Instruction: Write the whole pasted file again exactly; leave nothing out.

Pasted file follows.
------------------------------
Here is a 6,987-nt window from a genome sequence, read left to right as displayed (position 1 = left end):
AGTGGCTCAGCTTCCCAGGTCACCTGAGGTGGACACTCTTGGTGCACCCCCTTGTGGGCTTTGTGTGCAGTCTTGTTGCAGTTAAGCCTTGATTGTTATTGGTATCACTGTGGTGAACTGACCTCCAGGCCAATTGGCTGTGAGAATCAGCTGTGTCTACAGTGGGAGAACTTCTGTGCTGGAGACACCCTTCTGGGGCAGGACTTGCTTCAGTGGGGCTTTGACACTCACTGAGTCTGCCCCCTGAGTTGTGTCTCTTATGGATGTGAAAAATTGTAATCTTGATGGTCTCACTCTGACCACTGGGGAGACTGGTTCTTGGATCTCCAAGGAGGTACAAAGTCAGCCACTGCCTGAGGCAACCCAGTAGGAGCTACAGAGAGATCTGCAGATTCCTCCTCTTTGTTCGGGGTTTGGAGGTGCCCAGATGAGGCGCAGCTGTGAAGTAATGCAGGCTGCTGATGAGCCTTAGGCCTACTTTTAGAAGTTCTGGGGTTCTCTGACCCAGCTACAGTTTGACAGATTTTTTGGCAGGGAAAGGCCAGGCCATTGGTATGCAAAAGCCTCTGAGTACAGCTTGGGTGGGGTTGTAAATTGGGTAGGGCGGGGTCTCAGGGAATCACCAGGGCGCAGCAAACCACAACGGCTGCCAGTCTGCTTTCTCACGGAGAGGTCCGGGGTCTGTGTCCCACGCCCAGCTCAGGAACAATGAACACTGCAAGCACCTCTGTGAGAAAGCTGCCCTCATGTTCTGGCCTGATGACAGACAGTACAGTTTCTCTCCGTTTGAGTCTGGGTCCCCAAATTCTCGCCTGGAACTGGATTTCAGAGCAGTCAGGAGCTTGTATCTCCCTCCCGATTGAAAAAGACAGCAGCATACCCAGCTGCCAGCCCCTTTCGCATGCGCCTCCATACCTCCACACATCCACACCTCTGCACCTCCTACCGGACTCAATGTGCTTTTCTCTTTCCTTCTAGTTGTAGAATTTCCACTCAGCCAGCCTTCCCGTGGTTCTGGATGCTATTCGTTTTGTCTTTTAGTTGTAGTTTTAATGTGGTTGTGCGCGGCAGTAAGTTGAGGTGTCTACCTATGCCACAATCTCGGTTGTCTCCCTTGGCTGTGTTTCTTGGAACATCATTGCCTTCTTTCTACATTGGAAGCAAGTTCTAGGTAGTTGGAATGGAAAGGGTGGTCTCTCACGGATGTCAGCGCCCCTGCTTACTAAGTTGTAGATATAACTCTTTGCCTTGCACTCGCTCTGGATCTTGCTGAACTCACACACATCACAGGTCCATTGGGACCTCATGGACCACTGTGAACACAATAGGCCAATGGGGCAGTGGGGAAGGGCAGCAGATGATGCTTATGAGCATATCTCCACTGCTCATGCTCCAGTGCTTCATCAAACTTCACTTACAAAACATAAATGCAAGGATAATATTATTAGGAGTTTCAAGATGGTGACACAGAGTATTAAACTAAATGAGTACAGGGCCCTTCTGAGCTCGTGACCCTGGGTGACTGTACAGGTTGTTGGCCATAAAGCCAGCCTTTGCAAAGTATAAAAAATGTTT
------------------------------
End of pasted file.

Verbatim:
Here is a 6,987-nt window from a genome sequence, read left to right as displayed (position 1 = left end):
AGTGGCTCAGCTTCCCAGGTCACCTGAGGTGGACACTCTTGGTGCACCCCCTTGTGGGCTTTGTGTGCAGTCTTGTTGCAGTTAAGCCTTGATTGTTATTGGTATCACTGTGGTGAACTGACCTCCAGGCCAATTGGCTGTGAGAATCAGCTGTGTCTACAGTGGGAGAACTTCTGTGCTGGAGACACCCTTCTGGGGCAGGACTTGCTTCAGTGGGGCTTTGACACTCACTGAGTCTGCCCCCTGAGTTGTGTCTCTTATGGATGTGAAAAATTGTAATCTTGATGGTCTCACTCTGACCACTGGGGAGACTGGTTCTTGGATCTCCAAGGAGGTACAAAGTCAGCCACTGCCTGAGGCAACCCAGTAGGAGCTACAGAGAGATCTGCAGATTCCTCCTCTTTGTTCGGGGTTTGGAGGTGCCCAGATGAGGCGCAGCTGTGAAGTAATGCAGGCTGCTGATGAGCCTTAGGCCTACTTTTAGAAGTTCTGGGGTTCTCTGACCCAGCTACAGTTTGACAGATTTTTTGGCAGGGAAAGGCCAGGCCATTGGTATGCAAAAGCCTCTGAGTACAGCTTGGGTGGGGTTGTAAATTGGGTAGGGCGGGGTCTCAGGGAATCACCAGGGCGCAGCAAACCACAACGGCTGCCAGTCTGCTTTCTCACGGAGAGGTCCGGGGTCTGTGTCCCACGCCCAGCTCAGGAACAATGAACACTGCAAGCACCTCTGTGAGAAAGCTGCCCTCATGTTCTGGCCTGATGACAGACAGTACAGTTTCTCTCCGTTTGAGTCTGGGTCCCCAAATTCTCGCCTGGAACTGGATTTCAGAGCAGTCAGGAGCTTGTATCTCCCTCCCGATTGAAAAAGACAGCAGCATACCCAGCTGCCAGCCCCTTTCGCATGCGCCTCCATACCTCCACACATCCACACCTCTGCACCTCCTACCGGACTCAATGTGCTTTTCTCTTTCCTTCTAGTTGTAGAATTTCCACTCAGCCAGCCTTCCCGTGGTTCTGGATGCTATTCGTTTTGTCTTTTAGTTGTAGTTTTAATGTGGTTGTGCGCGGCAGTAAGTTGAGGTGTCTACCTATGCCACAATCTCGGTTGTCTCCCTTGGCTGTGTTTCTTGGAACATCATTGCCTTCTTTCTACATTGGAAGCAAGTTCTAGGTAGTTGGAATGGAAAGGGTGGTCTCTCACGGATGTCAGCGCCCCTGCTTACTAAGTTGTAGATATAACTCTTTGCCTTGCACTCGCTCTGGATCTTGCTGAACTCACACACATCACAGGTCCATTGGGACCTCATGGACCACTGTGAACACAATAGGCCAATGGGGCAGTGGGGAAGGGCAGCAGATGATGCTTATGAGCATATCTCCACTGCTCATGCTCCAGTGCTTCATCAAACTTCACTTACAAAACATAAATGCAAGGATAATATTATTAGGAGTTTCAAGATGGTGACACAGAGTATTAAACTAAATGAGTACAGGGCCCTTCTGAGCTCGTGACCCTGGGTGACTGTACAGGTTGTTGGCCATAAAGCCAGCCTTTGCAAAGTATAAAAAATGTTT